by Sam Collins | March 3, 2014 3:10 am
On Friday, stocks closed mixed with the better-quality stocks leading an advance, but mid- and small-caps succumbing to profit taking. The S&P 500 and the Dow Jones Industrial Average rose 0.3%, but the Nasdaq fell 0.25% and the Russell 2000 lost 0.4%.
Nevertheless the S&P 500 hit another new high and had its best monthly performance since October, up 4.3%. But on Friday afternoon, many of the earlier gains were lost when it was reported that Russian troops had entered the Crimea, a province of Ukraine.
Fourth-quarter GDP was revised down from 3.2% to 2.4%, which generally matched economists’ estimates. The Chicago PMI for February increased to 59.8 vs. a consensus expectation of a decline to 56. Pending home sales for January rose 0.1%, which failed to meet an expected increase of 0.8%.
At the close, the Dow Jones Industrial Average gained 49 points to 16,322, the S&P 500 gained 5 points to reach 1859, and the Nasdaq fell 11 points to 4308. The NYSE primary market traded 959 million shares with total volume of 3.8 billion shares, and the Nasdaq crossed 2.5 billion shares. Advancers outpaced decliners on the Big Board by 1.5-to-1, but on the Nasdaq, decliners led by 1.2-to-1.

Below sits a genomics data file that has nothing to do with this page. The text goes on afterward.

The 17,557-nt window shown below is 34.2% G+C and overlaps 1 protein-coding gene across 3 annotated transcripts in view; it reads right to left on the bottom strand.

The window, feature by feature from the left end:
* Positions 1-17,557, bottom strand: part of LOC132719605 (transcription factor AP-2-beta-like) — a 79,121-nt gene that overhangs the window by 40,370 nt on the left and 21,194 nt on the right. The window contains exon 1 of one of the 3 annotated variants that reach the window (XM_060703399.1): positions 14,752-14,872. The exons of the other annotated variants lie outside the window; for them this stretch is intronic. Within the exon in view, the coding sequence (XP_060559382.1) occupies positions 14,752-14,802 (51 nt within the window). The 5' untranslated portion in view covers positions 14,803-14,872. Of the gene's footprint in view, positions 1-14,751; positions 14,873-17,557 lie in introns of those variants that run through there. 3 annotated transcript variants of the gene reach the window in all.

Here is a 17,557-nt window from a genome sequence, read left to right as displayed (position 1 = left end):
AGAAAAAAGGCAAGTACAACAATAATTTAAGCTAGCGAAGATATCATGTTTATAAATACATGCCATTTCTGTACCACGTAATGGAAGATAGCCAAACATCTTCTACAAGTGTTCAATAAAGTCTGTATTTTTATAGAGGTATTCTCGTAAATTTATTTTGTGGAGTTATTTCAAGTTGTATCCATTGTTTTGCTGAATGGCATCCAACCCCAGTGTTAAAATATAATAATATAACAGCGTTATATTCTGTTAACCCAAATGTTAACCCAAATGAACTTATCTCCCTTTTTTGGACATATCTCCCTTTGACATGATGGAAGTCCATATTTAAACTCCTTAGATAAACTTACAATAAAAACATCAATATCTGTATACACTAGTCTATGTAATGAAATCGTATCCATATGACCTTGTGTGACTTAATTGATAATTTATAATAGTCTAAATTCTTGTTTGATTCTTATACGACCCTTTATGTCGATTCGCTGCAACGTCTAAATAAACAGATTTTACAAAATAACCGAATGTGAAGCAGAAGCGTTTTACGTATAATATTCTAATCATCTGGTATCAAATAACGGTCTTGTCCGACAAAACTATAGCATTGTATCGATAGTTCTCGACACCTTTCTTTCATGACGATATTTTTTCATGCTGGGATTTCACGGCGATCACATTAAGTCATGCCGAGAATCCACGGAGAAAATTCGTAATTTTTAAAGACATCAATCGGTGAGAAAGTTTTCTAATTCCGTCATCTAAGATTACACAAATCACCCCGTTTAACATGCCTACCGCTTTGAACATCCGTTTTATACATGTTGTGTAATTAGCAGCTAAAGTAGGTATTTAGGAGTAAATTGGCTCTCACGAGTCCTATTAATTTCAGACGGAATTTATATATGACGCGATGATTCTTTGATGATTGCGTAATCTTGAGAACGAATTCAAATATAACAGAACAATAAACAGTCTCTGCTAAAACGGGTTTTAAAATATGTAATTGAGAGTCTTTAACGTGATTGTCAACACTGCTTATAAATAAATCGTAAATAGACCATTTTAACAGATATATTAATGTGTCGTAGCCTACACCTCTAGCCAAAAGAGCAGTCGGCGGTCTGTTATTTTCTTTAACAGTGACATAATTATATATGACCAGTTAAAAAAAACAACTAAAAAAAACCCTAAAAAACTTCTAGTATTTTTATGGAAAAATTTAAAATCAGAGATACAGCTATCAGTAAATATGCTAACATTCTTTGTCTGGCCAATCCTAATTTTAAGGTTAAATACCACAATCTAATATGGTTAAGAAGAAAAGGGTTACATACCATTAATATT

In February, the S&P 500 rose 4.3%, erasing all of January’s losses, and the premium over its 17-month moving average jumped to 14% from 11% in January. Although it is the highest premium shown on the chart, the record premium was an astounding 16.7% at the end of December, which set the market up for a reactive 3.6% selloff in January.
With a follow-through new closing high on Friday, the 500 has confirmed the breakout from a bullish ‘V’ reversal. The former resistance line at 1850 now becomes both an inflection point and support line.
Investors and traders alike welcomed the long-awaited breakout of the S&P 500 from the stubborn resistance at 1850. It took three months and three tries at the barrier before it finally gave way, and Friday’s break was conclusive enough to call it a “confirming” event.
However, the failure of Nasdaq and the Russell 2000 and the modest breadth of 1.5-to-1 on the NYSE are reasons enough to hold back a full endorsement of the breakout.
There are several other factors that cloud the 500’s advance to new highs: Neither the Dow Jones Industrials nor the Dow Jones Transportation Average are close to a breakout. Our readers are aware of my reliance on the transports because of their predictive economic value. As Sy Harding said Friday, “the breakout by the S&P 500 (and always more volatile Nasdaq) would be more convincing if it were being confirmed by the DJIA and DJ Transportation Avg.”
Then there is the Russian incursion into the Crimea … so let’s hold back a few more days to see how this impacts the world’s markets and the overall technical picture before we leap into new investments.
To see a list of the companies reporting earnings today, click here.
For a list of this week’s economic reports due out, click here.
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